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Health care professional perceptions of online information and support for young people with cancer in the United Kingdom

Authors Lea S, Martins A, Morgan S, Cargill J, Taylor RM, Fern LA

Received 4 April 2019

Accepted for publication 5 August 2019

Published 29 August 2019 Volume 2019:10 Pages 103—116

DOI https://doi.org/10.2147/AHMT.S211142

Checked for plagiarism Yes

Review by Single-blind

Peer reviewer comments 2

Editor who approved publication: Professor Alastair Sutcliffe


Sarah Lea,1 Ana Martins,1 Sue Morgan,2 Jamie Cargill,3 Rachel M Taylor,1 Lorna A Fern1

1Cancer Division, University College London Hospitals NHS Foundation Trust, London, UK; 2Teenage Cancer Trust Unit, Leeds Teaching Hospitals NHS Trust, Leeds, UK; 3TYA Cancer Service South West, Bristol Haematology and Oncology Centre, Bristol, UK

Correspondence: Rachel M Taylor
Cancer Clinical Trials Unit, 1st Floor East, University College London Hospitals NHS Foundation Trust, 250 Euston Road, London NW1 2PG, UK
Tel +44 203 447 7700
Email rtaylor13@nhs.net

Purpose: The internet is integral to young people, providing round-the-clock access to information and support. Young people with cancer report searching for online information and support. What they search for and why varies across their timeline and is mainly driven by negative emotion. We sought to understand how health care professionals (HCPs) perceived online information and support for young people with cancer.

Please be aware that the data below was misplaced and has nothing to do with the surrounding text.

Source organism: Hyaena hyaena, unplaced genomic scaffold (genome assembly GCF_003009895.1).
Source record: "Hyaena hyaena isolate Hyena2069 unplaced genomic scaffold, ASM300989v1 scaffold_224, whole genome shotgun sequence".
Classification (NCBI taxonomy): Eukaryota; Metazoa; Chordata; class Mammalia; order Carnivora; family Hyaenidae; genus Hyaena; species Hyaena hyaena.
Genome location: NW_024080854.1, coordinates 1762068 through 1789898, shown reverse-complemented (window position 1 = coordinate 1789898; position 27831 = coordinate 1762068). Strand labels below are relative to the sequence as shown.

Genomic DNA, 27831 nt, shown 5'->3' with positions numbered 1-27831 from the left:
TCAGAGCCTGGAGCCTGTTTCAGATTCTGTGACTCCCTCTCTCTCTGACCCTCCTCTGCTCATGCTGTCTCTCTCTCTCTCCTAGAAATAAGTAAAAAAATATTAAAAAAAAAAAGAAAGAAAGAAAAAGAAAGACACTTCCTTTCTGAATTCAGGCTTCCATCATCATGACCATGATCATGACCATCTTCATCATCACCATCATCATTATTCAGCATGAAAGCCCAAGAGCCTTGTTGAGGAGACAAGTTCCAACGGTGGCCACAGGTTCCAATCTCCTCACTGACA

Population and methods: Semi-structured interviews with eight HCPs across the UK informed the development of a survey, completed by 38 HCPs. Framework analysis was used to identify key themes and the survey was analyzed descriptively.
Results: Seven themes emerged as integral to HCP’s perceptions of online information and support, these included: views about young people’s use of online resources; how needs change along the cancer timeline; different platforms where HCPs refer young people to online; whether young people’s online needs are currently met; recognition of the emotional relationship between young people and the internet; barriers and concerns when referring young people to online resources; and strategies used in practice.
Conclusion: Professionals play an important role in signposting young people to online resources, where they are confident about the accuracy and delivery of information. The biggest perceived barrier to facilitating online access was the cost to the NHS, and most concerning factor for HCPs was keeping young people safe online. There is a need to develop online resources specific for young people on psychosocial topics beyond treatment to support young people and HCPs through this period.